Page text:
Body Image and Your Young Adult

Young man flexes his muscles for a selfie
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Body size has long been a topic of concern for many people. From the diet pills of the sixties to the grapefruit and cottage cheese diets of the seventies to the pre-packaged food plans that emerged in the eighties to diet pill combo fen-phen in the nineties to the high protein, low-fat diets of the new millennium, we are always looking for a way to slim down and shape up

Add to that the increase of extreme sports and body challenges that have gained popularity in the past years. It is not unusual for millennials to exercise for hours a day, compete in marathons and bike races, and spend thousands of dollars on trainers, private classes, state-of-the-art equipment and more. A hardbody is the ultimate status symbol for many, especially those who live in body-conscious cities like Miami, Los Angeles, and Seattle. 

Body Image in the Age of Social Media

For teens and young adults, social media has added a new and often more critical way for them to look at themselves and compare their bodies with other people's. The tools available to alter images, apps that are quickly downloaded and easy to use, can fix every flaw and blemish, slim big hips and enlarge biceps, allowing everyone to create a body — at least online — that they are proud of. Snapchat and Instagram filters can alter lighting, shadows, even what decade a photo looks like it is from. All of these tools can be lots of fun but can be deceptive as well.

"And thanks to an array of free applications, selfie-holics now have the power to alter their bodies in pictures in a way that’s practically on par with makeup and other beauty products. If the Internet has been called a great democratizer, perhaps what social media has done is let anyone enter the beauty pageant. Teens can cover up pimples, whiten teeth and even airbrush with the swipe of a finger, curating their own image to become prettier, thinner and hotter." writes Rachel Simmons of TIME Magazine.

Health and Body Image

Despite the tools to alter what they share online when many young adults look in the mirror, they are unhappy with what they see. And the unfortunate truth is that body size is not getting smaller among young adults. 

According to the U.S. Department of Health and Human Services, since the early 1960s, the prevalence of obesity among adults more than doubled, increasing from 13.4 to 35.7 percent in U.S. adults age 20 and older. 

Though the ideal body type is still something many young men and women are working towards through diet and exercise, it can be wildly out of reach for many. No amount of leg lifts, bench presses or miles run on a treadmill can transform short legs into long ones, small breasts into large ones, wide hips into slim ones. Obviously, the best goal for anyone, young or old, is to be as healthy as possible and make peace with the body type one is born with.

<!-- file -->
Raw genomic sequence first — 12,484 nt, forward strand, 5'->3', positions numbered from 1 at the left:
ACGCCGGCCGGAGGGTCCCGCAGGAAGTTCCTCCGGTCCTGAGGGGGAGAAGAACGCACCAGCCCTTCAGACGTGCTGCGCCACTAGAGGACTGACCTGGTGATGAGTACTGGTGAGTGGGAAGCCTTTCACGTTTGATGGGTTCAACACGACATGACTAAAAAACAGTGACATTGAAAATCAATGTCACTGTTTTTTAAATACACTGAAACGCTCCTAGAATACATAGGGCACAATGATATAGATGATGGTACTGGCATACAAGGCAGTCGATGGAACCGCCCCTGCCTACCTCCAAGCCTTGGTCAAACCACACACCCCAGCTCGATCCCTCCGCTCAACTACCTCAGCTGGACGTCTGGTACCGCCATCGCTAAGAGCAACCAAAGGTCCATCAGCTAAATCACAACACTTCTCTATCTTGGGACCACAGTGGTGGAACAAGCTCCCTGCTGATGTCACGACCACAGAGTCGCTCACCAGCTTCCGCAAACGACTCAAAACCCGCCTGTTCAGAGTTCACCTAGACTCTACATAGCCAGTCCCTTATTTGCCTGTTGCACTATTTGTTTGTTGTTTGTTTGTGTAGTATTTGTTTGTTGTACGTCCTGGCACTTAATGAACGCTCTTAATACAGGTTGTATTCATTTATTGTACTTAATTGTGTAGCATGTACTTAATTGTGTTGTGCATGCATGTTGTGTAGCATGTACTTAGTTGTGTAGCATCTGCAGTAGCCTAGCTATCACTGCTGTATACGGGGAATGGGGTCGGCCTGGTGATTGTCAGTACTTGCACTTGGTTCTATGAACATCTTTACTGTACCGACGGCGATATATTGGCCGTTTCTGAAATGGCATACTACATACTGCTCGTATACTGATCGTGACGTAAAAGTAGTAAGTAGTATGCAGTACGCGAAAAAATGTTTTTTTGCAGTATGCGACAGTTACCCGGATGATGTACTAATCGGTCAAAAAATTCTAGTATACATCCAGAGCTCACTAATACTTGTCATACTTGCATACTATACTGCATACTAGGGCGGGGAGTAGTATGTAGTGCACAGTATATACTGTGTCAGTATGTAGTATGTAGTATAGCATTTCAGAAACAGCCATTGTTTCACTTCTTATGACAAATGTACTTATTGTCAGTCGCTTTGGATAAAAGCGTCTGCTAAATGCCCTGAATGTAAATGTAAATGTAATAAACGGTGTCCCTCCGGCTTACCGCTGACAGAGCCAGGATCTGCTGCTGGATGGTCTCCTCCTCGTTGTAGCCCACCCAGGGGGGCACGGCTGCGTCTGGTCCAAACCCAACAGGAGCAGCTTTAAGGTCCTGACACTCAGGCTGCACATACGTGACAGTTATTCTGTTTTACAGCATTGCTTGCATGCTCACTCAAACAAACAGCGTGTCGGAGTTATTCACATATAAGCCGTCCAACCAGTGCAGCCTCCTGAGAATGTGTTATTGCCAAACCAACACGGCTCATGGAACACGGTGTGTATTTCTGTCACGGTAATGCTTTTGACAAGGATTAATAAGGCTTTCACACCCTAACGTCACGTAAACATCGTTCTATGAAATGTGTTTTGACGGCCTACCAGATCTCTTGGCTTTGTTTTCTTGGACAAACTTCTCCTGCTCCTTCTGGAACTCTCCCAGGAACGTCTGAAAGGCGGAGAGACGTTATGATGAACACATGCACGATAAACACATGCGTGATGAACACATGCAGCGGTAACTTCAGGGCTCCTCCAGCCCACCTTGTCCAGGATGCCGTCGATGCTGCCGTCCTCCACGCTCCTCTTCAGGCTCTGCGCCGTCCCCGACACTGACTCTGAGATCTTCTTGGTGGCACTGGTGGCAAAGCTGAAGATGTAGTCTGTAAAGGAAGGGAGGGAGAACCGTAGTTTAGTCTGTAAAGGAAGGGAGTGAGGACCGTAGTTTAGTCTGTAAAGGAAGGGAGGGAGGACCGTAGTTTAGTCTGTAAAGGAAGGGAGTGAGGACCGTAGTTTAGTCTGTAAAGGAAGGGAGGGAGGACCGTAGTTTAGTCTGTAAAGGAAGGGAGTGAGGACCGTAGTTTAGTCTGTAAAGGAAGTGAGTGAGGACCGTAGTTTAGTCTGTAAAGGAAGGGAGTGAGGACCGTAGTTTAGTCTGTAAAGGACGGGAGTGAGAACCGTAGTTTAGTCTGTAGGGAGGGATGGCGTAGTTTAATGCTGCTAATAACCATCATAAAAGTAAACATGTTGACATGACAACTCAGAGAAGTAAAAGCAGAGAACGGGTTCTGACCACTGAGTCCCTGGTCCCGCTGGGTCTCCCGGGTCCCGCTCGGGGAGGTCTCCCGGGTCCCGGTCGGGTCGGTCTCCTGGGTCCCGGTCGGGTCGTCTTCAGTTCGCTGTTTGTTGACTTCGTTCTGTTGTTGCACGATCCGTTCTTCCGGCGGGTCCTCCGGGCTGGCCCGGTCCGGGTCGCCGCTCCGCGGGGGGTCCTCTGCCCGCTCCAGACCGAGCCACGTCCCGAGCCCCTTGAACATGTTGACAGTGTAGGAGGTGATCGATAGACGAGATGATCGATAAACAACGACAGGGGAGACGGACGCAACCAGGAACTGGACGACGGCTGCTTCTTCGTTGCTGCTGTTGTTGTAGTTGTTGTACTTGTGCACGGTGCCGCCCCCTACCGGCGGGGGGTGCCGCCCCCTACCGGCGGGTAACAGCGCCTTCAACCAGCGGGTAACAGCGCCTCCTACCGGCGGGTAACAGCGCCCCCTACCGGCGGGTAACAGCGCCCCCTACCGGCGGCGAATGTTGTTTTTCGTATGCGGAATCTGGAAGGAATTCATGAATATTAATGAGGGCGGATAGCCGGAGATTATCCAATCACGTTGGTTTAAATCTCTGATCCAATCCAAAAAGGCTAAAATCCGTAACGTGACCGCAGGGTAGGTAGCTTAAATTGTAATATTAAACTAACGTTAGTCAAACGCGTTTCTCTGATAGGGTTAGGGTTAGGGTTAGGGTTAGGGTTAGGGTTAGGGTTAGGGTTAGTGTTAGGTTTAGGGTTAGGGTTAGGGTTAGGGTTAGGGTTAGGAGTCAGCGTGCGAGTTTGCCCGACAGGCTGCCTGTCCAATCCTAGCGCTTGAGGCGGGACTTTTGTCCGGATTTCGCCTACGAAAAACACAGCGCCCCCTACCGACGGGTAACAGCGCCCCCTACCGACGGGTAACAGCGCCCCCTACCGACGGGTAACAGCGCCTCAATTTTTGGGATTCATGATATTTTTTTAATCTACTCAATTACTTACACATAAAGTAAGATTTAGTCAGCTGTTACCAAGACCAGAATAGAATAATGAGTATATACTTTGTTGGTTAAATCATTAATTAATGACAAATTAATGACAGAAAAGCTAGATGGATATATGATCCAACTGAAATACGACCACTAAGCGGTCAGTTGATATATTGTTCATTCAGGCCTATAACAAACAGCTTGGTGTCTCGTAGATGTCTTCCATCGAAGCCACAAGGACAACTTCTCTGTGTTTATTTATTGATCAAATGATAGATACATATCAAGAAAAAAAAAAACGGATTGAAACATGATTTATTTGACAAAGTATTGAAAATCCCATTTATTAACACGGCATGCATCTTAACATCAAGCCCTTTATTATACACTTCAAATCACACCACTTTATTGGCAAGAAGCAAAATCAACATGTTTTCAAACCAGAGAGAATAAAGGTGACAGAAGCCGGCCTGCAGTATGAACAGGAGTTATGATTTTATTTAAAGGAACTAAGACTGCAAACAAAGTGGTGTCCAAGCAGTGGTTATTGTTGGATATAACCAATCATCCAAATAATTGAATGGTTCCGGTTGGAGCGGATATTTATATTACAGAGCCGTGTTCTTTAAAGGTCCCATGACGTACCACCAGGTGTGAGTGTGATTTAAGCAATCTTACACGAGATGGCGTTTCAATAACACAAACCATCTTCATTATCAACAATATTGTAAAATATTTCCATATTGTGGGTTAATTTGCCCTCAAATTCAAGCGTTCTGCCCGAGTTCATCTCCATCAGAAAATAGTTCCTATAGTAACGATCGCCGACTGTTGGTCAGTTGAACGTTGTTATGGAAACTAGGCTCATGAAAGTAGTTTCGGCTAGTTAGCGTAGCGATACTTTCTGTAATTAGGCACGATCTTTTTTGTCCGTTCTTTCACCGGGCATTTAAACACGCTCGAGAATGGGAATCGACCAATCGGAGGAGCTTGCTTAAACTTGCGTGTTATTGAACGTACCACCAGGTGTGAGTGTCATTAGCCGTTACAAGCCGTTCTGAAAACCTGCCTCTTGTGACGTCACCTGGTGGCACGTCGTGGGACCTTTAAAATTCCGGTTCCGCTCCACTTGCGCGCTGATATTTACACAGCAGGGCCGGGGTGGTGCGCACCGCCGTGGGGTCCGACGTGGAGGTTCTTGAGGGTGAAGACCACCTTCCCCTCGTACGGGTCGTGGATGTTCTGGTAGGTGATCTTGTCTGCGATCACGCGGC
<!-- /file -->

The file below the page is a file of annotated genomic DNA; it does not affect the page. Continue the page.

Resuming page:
Sports doping can have a dramatic influence on young adult men, especially those who participate as competitors in amateur competitions. While women can be susceptible to the dangers of steroid use, it is most prevalent among males, especially those who play sports in high school and college, where steroid use has increased as much as 37% since 1996. 

How Body Acceptance Is Influencing Young Adults

There are trends that may not promote health and fitness even as they are encouraging body acceptance, and parents of young adults should be alert to these movements both online and in real life. The "Ana" trend involves tricks and tools for living an anorexic lifestyle, with blogs, chat rooms, Facebook groups and more that promote this dangerous and unhealthy lifestyle. On the other end of the spectrum is the fat acceptance movement, giving voice to those who are comfortable with their obesity and state that they are healthy, despite what others may think. Many Instagram stars have arisen from this community, creating a whole new segment of fashion stars and lifestyle influencers. 

From the National Association of Fat Acceptance (NAAFA) website:
Fat people are discriminated against in all aspects of daily life, from employment to education to access to public accommodations and even access to adequate medical care. This discrimination occurs despite evidence that 95 to 98 percent of diets fail over five years and that 65 million Americans are labeled “obese.” Our thin-obsessed society firmly believes that fat people are at fault for their size and it is politically correct to stigmatize and ridicule them. Fat discrimination is one of the last publicly accepted discriminatory practices. Fat people have rights and they need to be upheld!

Body acceptance is, on the whole, a good shift in our culture — knowing that there is a range of types, sizes, shapes, colors, and races is a positive and inclusive change in our media and our communities. There is no truly "ideal" body type, and that is what positive body acceptance should be promoting — but as with all things, extremes can be dangerous and counterproductive.

Is My Young Adult OK?

It's a tough call as to when a parent should say or do anything regarding their young adult's body size and how they take care of themselves. In most cases — probably all cases, in fact — young people (and anyone) are acutely aware of how they look and also how they feel about their bodies. Standards of beauty that parents have can vary greatly from what their children see as attractive. Unless your young adult appears to have a severe eating disorder or health problem, it's better to wait for them to come to you for help and advice. If you have questions about your young adult's situation, you can contact the National Eating Disorders Association (NEDA) for help and support.

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